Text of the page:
The first time I was ever so absorbed in a book that I was literally disoriented by the familiar surroundings of my bedroom when I finished it, I was about 15 years old and reading “Ender's Game.” Orson Scott Card’s most famous book remains one of my all-time favorites, a book I can go back to and reread with nearly as much absorption and interest as the first time my dad lent it to me.
“Ender’s Game” is finally, after years of waiting, coming out as a movie this November, with Harrison Ford as a major character and Orson Scott Card himself as the guiding hand behind it.
“Ender’s Game” is a science fiction novel set on a not-too-distant future Earth. Humanity has already faced complete destruction by an alien race called “Formics” or “Buggers” (for their resemblance to ants), and is preparing itself for the aliens’ second invasion and for the political turmoil that is certain to take place when the enemy is defeated (if it ever is).
Forced to work together, the nations of the world have concluded that only children have the mental elasticity needed to defeat the enemy. So they have gathered genius children from across the planet and sent them to a military school in space, where they learn to lead their own armies in space-type battles. Andrew Wiggin (“Ender”) is one of these children: sent to Battle School at age six; rising meteorically through the ranks of hundreds of other geniuses; forced to fight for his life against bullies; never allowed to believe that he can depend on anyone but himself; pushed past his breaking point to learn to play a war game he doesn’t know is deathly real; ruthless in battle but, ultimately, so compassionate it nearly kills him.
The most enthralling part of the book is the battleroom and the games, or battles, the children fight there. The battleroom is a massive room with no gravity, and the children learn to maneuver themselves in it like individual spacecraft and to conduct and lead battles, to strategize, delegate, and command. Though the book is ultimately about a war, the battleroom and the games that take place there are the core and heart of the story.
A subplot involves Ender’s older brother and sister, Peter and Valentine, also geniuses of epic proportions, plotting to take over the world when the war with the Buggers is over. Orson Scott Card seems to have a great deal of political acumen, and his young geniuses, aged 10 and 12 at the beginning, cleverly manipulate newspapers, anonymous debates, and Internet-like forums to make their political alter-egos provocative and famous. They alter public ideas and eventually change economies and governments, until one of them is in position to become a world leader.
Following “Ender’s Game,” Card wrote two series that branched off in two different directions. The Ender series (“Speaker For The Dead,” “Xenocide,” “Children of the Mind,” and several prequels and short stories) follows Ender as he leaves the military, and Earth altogether, and travels with colonists out among the stars, to try to repair and atone for a great wrong he feels he has done. The Shadow series (“Ender’s Shadow,” “Shadow of the Hegemon,” “Shadow Puppets,” and “Shadow of the Giant”) follows one of Ender’s schoolmates and soldiers, a small boy named Bean, during the events of “Ender’s Game” and during the worldwide cataclysm that follows the second war with the Buggers.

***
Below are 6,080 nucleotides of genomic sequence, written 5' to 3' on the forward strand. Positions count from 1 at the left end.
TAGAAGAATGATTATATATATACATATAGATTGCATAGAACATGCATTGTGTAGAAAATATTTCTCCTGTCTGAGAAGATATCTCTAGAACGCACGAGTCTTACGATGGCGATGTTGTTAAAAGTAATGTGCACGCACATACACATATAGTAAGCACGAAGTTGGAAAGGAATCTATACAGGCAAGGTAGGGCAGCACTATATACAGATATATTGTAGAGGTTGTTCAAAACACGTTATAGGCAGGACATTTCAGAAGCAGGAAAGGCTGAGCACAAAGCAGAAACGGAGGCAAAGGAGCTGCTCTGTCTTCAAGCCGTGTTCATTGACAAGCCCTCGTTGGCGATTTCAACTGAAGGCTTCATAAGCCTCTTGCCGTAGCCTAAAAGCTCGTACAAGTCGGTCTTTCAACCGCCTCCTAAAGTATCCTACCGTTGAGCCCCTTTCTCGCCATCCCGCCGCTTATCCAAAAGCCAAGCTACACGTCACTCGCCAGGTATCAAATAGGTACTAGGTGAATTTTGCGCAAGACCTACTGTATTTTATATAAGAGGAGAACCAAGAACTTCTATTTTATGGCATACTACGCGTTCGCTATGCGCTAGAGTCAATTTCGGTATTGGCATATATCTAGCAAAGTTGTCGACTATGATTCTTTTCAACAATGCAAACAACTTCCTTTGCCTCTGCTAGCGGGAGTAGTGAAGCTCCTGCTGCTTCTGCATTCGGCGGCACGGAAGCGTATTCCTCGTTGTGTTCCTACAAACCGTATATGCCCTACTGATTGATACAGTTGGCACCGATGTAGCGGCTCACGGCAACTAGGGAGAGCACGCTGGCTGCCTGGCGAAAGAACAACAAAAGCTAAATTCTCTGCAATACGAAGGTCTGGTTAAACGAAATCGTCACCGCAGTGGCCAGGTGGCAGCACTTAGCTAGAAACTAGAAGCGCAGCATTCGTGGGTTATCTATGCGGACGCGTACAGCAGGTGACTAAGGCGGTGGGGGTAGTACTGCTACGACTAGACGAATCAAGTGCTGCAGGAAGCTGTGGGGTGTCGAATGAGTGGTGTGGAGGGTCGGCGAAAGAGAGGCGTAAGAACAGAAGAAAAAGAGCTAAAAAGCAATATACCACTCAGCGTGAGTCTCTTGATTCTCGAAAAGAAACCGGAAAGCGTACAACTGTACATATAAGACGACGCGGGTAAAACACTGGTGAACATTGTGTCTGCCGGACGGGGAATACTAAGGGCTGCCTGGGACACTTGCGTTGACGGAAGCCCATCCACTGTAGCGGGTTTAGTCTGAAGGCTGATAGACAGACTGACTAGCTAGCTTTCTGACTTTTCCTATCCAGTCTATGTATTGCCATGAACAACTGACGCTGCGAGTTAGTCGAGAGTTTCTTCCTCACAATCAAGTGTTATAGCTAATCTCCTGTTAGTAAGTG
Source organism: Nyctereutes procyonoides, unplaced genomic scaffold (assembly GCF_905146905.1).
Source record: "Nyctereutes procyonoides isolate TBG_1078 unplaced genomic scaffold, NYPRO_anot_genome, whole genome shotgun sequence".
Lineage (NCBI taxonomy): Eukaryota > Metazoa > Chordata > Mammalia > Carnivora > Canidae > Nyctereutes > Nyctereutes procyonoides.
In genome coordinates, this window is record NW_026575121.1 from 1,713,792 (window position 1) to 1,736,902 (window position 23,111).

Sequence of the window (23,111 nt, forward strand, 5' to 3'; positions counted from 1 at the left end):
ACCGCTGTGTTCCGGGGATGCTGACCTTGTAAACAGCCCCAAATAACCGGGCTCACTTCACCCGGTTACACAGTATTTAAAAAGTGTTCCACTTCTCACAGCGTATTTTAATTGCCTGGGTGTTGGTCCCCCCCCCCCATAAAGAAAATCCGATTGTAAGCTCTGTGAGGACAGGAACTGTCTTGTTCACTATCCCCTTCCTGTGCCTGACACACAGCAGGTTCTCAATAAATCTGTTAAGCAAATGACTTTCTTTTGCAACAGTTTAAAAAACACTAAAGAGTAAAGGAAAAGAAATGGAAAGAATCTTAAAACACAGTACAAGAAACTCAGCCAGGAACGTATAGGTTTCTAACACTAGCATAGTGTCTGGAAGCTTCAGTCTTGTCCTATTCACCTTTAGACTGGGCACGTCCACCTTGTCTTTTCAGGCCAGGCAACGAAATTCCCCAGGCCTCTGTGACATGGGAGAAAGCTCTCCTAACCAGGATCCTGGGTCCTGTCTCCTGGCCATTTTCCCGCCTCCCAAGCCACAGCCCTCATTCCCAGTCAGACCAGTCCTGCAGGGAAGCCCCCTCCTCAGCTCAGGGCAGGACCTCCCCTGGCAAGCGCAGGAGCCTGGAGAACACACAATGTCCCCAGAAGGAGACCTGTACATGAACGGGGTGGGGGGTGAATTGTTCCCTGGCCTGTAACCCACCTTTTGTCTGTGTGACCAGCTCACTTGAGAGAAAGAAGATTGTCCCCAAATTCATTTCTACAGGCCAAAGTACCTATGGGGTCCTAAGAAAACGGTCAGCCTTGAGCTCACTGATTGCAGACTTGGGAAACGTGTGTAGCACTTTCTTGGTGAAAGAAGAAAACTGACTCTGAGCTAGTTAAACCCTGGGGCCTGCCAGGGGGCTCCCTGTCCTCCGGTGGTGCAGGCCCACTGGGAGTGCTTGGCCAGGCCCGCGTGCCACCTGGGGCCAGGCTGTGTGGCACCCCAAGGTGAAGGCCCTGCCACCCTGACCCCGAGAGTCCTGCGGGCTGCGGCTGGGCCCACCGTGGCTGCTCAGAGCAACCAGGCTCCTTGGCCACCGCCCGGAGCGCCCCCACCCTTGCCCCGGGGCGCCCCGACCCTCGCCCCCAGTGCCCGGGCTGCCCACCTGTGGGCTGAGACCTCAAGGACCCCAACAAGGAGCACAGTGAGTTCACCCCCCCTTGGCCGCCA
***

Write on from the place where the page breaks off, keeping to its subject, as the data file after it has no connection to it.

I read the Ender series right after I read “Ender’s Game,” and frankly, I hated each book successively more as I went on. They became, to my teenaged mind, more and more confusing and depressing. I have not read them since. It would be interesting to read them again and see how my adult mind deals with them.
The Shadow books came out while I was in college, in the early 2000s, and I read them with greater enjoyment. “Ender’s Shadow” is particularly interesting and absorbing, because it, too, deals with Battle School but shows it all from the entirely different perspective of a young soldier. Bean has his own struggles and his own genius, greater than Ender’s in some ways and lesser in other ways.
I enjoyed each Shadow book successively less, as they delve more and more into political turmoils and wars on Earth as the children of the Battle School each return to their home nations and are caught up in those nations’ struggle for supremacy. However, though the end of the last book distressed me for personal reasons more than any book had ever distressed me before (I still resent Card for the end of that book), I never disliked any of them as much as I disliked the successive Ender books. Nor have I ever loved a book in quite the same way as I love “Ender’s Game.”
No doubt readers will flock back to the book after the movie comes out, and it is well worth it. Parents of young readers, however, should be warned that the book is riddled with foul language, and that many of the situations the children face are not childlike at all; some, in fact, are intensely traumatizing to the characters. Card doesn’t spare his readers anything, whatever their age. But “Ender’s Game” can be enjoyed by any teenager or adult who likes intense psychological, sociological, militaristic, or political science fiction. Or just science fiction in general.
Christy McDougall is a Web developer, writer, and aspiring missionary with bachelor's and master's degrees in Christian theology.
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